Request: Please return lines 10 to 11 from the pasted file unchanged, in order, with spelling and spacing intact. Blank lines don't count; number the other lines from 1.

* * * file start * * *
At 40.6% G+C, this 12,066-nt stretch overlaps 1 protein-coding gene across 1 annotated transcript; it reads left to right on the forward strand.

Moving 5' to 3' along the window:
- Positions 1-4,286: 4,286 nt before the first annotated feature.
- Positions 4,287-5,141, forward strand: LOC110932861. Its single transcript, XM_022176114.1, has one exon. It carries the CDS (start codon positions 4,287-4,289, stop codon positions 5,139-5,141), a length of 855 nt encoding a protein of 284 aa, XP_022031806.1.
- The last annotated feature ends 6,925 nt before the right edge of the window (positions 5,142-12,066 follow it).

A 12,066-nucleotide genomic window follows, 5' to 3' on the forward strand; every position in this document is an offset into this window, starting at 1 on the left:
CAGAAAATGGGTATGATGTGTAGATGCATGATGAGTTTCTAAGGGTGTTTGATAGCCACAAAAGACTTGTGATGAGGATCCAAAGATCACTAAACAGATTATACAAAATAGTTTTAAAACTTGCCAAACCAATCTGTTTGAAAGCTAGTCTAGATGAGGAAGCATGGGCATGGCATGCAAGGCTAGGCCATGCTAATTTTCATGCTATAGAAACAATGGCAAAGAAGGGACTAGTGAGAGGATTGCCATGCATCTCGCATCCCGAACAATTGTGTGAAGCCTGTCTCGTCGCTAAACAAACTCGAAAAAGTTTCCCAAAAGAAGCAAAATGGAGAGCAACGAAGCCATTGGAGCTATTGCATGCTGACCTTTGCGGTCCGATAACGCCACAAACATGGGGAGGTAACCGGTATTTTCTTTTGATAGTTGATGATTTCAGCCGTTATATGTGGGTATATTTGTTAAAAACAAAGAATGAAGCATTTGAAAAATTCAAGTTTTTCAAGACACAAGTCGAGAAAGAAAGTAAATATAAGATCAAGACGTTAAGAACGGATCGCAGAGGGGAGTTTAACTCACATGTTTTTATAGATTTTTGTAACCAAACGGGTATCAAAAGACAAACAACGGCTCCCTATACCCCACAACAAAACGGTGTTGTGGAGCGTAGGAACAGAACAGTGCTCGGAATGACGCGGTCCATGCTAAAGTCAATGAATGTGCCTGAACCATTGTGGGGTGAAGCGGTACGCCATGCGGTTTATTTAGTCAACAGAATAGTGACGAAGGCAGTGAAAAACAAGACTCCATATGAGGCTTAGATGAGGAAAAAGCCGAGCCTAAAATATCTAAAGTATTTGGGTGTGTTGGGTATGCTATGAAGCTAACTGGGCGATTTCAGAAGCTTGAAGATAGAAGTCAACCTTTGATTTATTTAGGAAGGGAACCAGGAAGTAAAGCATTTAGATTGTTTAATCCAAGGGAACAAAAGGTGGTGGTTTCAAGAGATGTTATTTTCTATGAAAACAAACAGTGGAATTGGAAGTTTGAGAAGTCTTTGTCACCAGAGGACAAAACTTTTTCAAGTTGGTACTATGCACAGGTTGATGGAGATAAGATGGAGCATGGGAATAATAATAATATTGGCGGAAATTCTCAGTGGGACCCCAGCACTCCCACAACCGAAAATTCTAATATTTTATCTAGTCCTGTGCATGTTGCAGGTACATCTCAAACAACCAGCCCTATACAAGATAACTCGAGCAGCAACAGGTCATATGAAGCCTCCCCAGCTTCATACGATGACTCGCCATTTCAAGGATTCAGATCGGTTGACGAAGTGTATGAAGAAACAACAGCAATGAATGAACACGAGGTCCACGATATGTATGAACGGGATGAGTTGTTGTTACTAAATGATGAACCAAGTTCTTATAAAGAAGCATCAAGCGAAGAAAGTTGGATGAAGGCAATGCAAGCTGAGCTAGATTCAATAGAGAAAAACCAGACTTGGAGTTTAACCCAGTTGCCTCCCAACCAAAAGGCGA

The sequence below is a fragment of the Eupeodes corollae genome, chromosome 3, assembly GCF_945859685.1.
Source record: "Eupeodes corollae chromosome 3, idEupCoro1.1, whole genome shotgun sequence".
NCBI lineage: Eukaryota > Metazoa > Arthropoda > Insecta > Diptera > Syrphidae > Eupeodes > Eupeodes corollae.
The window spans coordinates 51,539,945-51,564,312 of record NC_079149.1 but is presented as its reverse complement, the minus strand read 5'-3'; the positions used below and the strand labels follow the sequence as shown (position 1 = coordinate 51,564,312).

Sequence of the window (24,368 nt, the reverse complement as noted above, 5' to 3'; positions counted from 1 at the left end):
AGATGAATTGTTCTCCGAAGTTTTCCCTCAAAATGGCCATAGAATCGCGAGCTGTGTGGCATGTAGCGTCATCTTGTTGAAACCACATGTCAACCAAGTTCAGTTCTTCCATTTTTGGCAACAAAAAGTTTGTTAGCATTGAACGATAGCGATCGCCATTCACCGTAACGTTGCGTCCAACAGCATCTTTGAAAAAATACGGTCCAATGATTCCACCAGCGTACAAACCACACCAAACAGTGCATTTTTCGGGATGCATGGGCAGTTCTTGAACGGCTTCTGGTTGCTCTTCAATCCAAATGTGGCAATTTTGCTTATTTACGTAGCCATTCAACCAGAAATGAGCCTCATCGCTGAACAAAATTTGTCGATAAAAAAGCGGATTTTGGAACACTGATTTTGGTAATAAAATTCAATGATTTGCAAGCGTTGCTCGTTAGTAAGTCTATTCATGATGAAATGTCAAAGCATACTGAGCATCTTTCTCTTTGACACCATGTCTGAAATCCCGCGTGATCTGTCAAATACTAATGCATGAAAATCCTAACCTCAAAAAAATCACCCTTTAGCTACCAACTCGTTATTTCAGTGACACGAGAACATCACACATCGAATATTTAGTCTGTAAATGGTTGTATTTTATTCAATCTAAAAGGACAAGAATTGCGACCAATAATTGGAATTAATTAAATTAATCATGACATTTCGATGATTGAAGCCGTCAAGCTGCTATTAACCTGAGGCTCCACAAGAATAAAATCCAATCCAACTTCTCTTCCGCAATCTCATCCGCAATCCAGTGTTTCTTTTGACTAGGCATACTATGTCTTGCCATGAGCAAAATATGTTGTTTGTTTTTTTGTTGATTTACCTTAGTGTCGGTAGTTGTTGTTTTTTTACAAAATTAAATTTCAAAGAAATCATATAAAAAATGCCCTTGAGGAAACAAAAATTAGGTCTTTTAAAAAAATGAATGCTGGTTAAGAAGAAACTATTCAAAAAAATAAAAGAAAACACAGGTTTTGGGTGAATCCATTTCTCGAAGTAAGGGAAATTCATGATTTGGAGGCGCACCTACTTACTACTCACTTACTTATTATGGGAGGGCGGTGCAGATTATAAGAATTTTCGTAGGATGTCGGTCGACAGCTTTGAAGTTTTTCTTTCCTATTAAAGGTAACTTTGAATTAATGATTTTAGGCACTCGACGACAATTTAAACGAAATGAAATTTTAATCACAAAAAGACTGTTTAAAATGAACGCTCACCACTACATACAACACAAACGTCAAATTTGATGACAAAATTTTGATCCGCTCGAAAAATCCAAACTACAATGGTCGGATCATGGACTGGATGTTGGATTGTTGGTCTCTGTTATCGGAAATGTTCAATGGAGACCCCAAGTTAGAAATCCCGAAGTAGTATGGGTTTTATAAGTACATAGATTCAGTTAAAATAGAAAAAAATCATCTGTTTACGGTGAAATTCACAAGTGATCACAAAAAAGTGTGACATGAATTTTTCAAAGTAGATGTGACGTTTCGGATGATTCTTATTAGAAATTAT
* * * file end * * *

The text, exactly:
NCBI lineage: Eukaryota > Metazoa > Arthropoda > Insecta > Diptera > Syrphidae > Eupeodes > Eupeodes corollae.
The window spans coordinates 51,539,945-51,564,312 of record NC_079149.1 but is presented as its reverse complement, the minus strand read 5'-3'; the positions used below and the strand labels follow the sequence as shown (position 1 = coordinate 51,564,312).